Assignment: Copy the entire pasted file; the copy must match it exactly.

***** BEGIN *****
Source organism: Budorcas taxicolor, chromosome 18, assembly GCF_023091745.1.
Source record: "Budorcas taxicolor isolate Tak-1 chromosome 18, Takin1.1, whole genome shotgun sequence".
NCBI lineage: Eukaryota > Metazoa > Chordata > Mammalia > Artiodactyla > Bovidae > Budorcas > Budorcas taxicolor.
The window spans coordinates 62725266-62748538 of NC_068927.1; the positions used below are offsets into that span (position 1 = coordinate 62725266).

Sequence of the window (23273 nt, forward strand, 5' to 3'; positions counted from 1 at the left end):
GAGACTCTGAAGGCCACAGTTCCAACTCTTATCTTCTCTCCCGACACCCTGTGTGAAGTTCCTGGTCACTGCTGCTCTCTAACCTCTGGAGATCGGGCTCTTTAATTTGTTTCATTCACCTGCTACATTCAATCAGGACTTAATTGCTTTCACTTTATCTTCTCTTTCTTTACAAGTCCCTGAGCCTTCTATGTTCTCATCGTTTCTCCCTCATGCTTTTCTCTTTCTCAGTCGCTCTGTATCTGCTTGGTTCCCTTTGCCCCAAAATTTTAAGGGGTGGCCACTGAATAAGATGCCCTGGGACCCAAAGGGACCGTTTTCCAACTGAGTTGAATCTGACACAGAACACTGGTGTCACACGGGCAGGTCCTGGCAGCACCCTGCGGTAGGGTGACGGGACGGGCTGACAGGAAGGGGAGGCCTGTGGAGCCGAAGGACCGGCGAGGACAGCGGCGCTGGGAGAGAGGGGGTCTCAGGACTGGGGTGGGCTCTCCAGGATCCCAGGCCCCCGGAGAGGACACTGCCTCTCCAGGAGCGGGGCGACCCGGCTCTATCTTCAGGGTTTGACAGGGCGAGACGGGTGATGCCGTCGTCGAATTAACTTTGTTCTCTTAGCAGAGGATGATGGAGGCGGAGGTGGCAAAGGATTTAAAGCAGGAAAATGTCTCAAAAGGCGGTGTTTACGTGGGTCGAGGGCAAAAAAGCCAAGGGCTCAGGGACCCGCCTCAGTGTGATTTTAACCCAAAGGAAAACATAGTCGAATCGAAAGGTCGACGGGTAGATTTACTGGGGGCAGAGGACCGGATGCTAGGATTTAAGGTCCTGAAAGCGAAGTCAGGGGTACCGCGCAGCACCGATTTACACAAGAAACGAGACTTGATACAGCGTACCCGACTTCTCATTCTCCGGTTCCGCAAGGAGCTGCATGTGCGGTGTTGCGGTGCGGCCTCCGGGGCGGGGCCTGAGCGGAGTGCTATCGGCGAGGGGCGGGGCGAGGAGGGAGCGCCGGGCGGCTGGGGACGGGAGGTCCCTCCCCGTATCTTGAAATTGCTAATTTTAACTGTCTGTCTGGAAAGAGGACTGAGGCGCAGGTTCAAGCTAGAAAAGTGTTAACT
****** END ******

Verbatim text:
Source organism: Budorcas taxicolor, chromosome 18, assembly GCF_023091745.1.
Source record: "Budorcas taxicolor isolate Tak-1 chromosome 18, Takin1.1, whole genome shotgun sequence".
NCBI lineage: Eukaryota > Metazoa > Chordata > Mammalia > Artiodactyla > Bovidae > Budorcas > Budorcas taxicolor.
The window spans coordinates 62725266-62748538 of NC_068927.1; the positions used below are offsets into that span (position 1 = coordinate 62725266).

Sequence of the window (23273 nt, forward strand, 5' to 3'; positions counted from 1 at the left end):
GAGACTCTGAAGGCCACAGTTCCAACTCTTATCTTCTCTCCCGACACCCTGTGTGAAGTTCCTGGTCACTGCTGCTCTCTAACCTCTGGAGATCGGGCTCTTTAATTTGTTTCATTCACCTGCTACATTCAATCAGGACTTAATTGCTTTCACTTTATCTTCTCTTTCTTTACAAGTCCCTGAGCCTTCTATGTTCTCATCGTTTCTCCCTCATGCTTTTCTCTTTCTCAGTCGCTCTGTATCTGCTTGGTTCCCTTTGCCCCAAAATTTTAAGGGGTGGCCACTGAATAAGATGCCCTGGGACCCAAAGGGACCGTTTTCCAACTGAGTTGAATCTGACACAGAACACTGGTGTCACACGGGCAGGTCCTGGCAGCACCCTGCGGTAGGGTGACGGGACGGGCTGACAGGAAGGGGAGGCCTGTGGAGCCGAAGGACCGGCGAGGACAGCGGCGCTGGGAGAGAGGGGGTCTCAGGACTGGGGTGGGCTCTCCAGGATCCCAGGCCCCCGGAGAGGACACTGCCTCTCCAGGAGCGGGGCGACCCGGCTCTATCTTCAGGGTTTGACAGGGCGAGACGGGTGATGCCGTCGTCGAATTAACTTTGTTCTCTTAGCAGAGGATGATGGAGGCGGAGGTGGCAAAGGATTTAAAGCAGGAAAATGTCTCAAAAGGCGGTGTTTACGTGGGTCGAGGGCAAAAAAGCCAAGGGCTCAGGGACCCGCCTCAGTGTGATTTTAACCCAAAGGAAAACATAGTCGAATCGAAAGGTCGACGGGTAGATTTACTGGGGGCAGAGGACCGGATGCTAGGATTTAAGGTCCTGAAAGCGAAGTCAGGGGTACCGCGCAGCACCGATTTACACAAGAAACGAGACTTGATACAGCGTACCCGACTTCTCATTCTCCGGTTCCGCAAGGAGCTGCATGTGCGGTGTTGCGGTGCGGCCTCCGGGGCGGGGCCTGAGCGGAGTGCTATCGGCGAGGGGCGGGGCGAGGAGGGAGCGCCGGGCGGCTGGGGACGGGAGGTCCCTCCCCGTATCTTGAAATTGCTAATTTTAACTGTCTGTCTGGAAAGAGGACTGAGGCGCAGGTTCAAGCTAGAAAAGTGTTAACT